The Deadhouse

Deadhouse Interview: Ted Geoghegan


Photo by Daniel Bergeron

Set for release in Canada on October 13th, We Are Still Here is the directorial debut of Ted Geoghegan. Having been involved in the horror genre for well over a decade, Geoghegan has been involved in writing such films as Demonium and Sweatshop as well as making small acting cameos in Hatchet III and Sharknado 2: The Second One. After so many years amongst the genre, Geoghegan finally climbed behind the camera to direct We Are Still Here, a film that he also wrote. The film is currently available in the US, and Anchor Bay Entertainment Canada is releasing the film here in the Great White North. It is currently available in digital format, with the release of DVD and Blu-Ray set for next week on October 13th. I had a chance to exchange an email with Ted to talk about We Are Still Here, including influences, as well as having some well-known genre stalwarts such as Barbara Crampton and Larry Fessenden in the cast. I am happy to present the newest Deadhouse Interview with Ted Geoghegan!

The Deadhouse: Starting on a more personal note, I recall back in the late 90s, early 2000’s you ran an old horror site called the Diabolical Dominion. At the time I went by the online moniker of Freddyskid and I remember chatting frequently with you and you suggesting several films for me to expand upon my horror fandom with, of which I cannot thank you enough. Here we are more than a decade later and I am conducting an interview with you as a director and reviewing your feature length directorial debut. I would have never guessed this was something destined to happen back in those early days, so many thanks in advance for this interview!

Ted Geoghegan: That’s so nice to hear. I had a lot of fun running that site back in the day. You probably won’t believe this, but another one of the kids hanging out on the message boards there grew up to become Hobo With A Shotgun director Jason Eisener!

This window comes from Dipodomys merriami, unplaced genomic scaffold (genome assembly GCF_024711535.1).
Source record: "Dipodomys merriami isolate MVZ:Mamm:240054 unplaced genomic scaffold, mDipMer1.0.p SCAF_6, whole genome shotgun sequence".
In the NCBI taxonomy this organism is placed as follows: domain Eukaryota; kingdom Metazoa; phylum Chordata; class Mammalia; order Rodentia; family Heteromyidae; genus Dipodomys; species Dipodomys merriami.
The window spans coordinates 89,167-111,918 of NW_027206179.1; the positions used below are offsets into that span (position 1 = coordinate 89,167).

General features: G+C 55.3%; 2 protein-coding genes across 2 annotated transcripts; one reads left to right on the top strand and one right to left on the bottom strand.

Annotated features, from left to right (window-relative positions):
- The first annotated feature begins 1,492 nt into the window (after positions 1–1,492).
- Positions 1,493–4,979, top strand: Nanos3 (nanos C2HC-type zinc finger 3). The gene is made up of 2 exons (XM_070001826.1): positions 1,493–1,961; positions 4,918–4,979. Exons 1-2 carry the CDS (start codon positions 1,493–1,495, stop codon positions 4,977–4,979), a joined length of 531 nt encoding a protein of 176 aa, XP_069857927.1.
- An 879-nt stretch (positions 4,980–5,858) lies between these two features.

The Deadhouse: The movie is credited to a concept by Richard Griffin. How did you come together with the concept and expand upon it?

Ted Geoghegan: Originally Richard (who I’d worked with on The Disco Exorcist) had approached me about the idea of writing a film for him to direct based on Lucio Fulci‘s House By The Cemetery. I took that basic concept and expanded upon it, ultimately turning it into We Are Still Here. And many months later, when I asked Richard if he’d consider letting me shop it around as a potential directorial project for myself, he graciously agreed – and the rest is history!

The Deadhouse: Barbara Crampton recently returned from “retirement” with You’re Next. How did she come into the picture, and what was it like working with a bonafide scream queen?

Ted Geoghegan: I met Barbara when I was doing publicity for You’re Next and we immediately hit it off. We were fast friends within minutes and kept in touch for years afterward, always talking about how much fun it would be to make a film together. When writing We Are Still Here, I always pictured her as Anne, but never knew if we’d actually be able to get her. Thankfully, as luck would have it, her schedule allowed her the opportunity to work on the film, and I’m forever grateful. It wasn’t the least bit intimidating. She’s a pro, and a dear friend. It was a wonderful relationship.

The Deadhouse: You also got to work with Larry Fessenden, who is beloved amongst the diehard audience. Did he come onto the set as strictly an actor or did he have a hand behind the scenes with creative input or suggestions?